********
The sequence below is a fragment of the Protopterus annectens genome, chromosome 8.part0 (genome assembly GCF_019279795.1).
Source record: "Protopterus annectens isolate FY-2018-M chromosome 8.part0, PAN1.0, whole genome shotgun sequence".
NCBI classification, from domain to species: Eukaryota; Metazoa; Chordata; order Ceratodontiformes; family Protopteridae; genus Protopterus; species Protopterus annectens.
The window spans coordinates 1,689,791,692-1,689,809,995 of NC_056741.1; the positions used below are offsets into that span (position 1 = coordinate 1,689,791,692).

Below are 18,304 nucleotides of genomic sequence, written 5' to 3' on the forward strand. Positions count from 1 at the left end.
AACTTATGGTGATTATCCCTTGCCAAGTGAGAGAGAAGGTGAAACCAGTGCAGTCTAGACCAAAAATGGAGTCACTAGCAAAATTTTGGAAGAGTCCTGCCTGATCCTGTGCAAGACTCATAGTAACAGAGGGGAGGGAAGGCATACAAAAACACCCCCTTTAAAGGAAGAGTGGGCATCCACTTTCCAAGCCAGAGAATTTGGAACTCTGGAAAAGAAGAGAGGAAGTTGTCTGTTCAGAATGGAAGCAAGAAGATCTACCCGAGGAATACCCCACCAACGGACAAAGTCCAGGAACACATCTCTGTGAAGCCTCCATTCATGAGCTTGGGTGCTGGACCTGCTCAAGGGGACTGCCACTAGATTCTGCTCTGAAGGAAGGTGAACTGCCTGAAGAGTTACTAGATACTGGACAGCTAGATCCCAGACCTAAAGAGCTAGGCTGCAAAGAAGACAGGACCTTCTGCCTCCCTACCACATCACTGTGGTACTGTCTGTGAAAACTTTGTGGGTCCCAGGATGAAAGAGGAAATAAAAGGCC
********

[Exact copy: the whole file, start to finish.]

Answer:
The sequence below is a fragment of the Protopterus annectens genome, chromosome 8.part0 (genome assembly GCF_019279795.1).
Source record: "Protopterus annectens isolate FY-2018-M chromosome 8.part0, PAN1.0, whole genome shotgun sequence".
NCBI classification, from domain to species: Eukaryota; Metazoa; Chordata; order Ceratodontiformes; family Protopteridae; genus Protopterus; species Protopterus annectens.
The window spans coordinates 1,689,791,692-1,689,809,995 of NC_056741.1; the positions used below are offsets into that span (position 1 = coordinate 1,689,791,692).

Below are 18,304 nucleotides of genomic sequence, written 5' to 3' on the forward strand. Positions count from 1 at the left end.
AACTTATGGTGATTATCCCTTGCCAAGTGAGAGAGAAGGTGAAACCAGTGCAGTCTAGACCAAAAATGGAGTCACTAGCAAAATTTTGGAAGAGTCCTGCCTGATCCTGTGCAAGACTCATAGTAACAGAGGGGAGGGAAGGCATACAAAAACACCCCCTTTAAAGGAAGAGTGGGCATCCACTTTCCAAGCCAGAGAATTTGGAACTCTGGAAAAGAAGAGAGGAAGTTGTCTGTTCAGAATGGAAGCAAGAAGATCTACCCGAGGAATACCCCACCAACGGACAAAGTCCAGGAACACATCTCTGTGAAGCCTCCATTCATGAGCTTGGGTGCTGGACCTGCTCAAGGGGACTGCCACTAGATTCTGCTCTGAAGGAAGGTGAACTGCCTGAAGAGTTACTAGATACTGGACAGCTAGATCCCAGACCTAAAGAGCTAGGCTGCAAAGAAGACAGGACCTTCTGCCTCCCTACCACATCACTGTGGTACTGTCTGTGAAAACTTTGTGGGTCCCAGGATGAAAGAGGAAATAAAAGGCC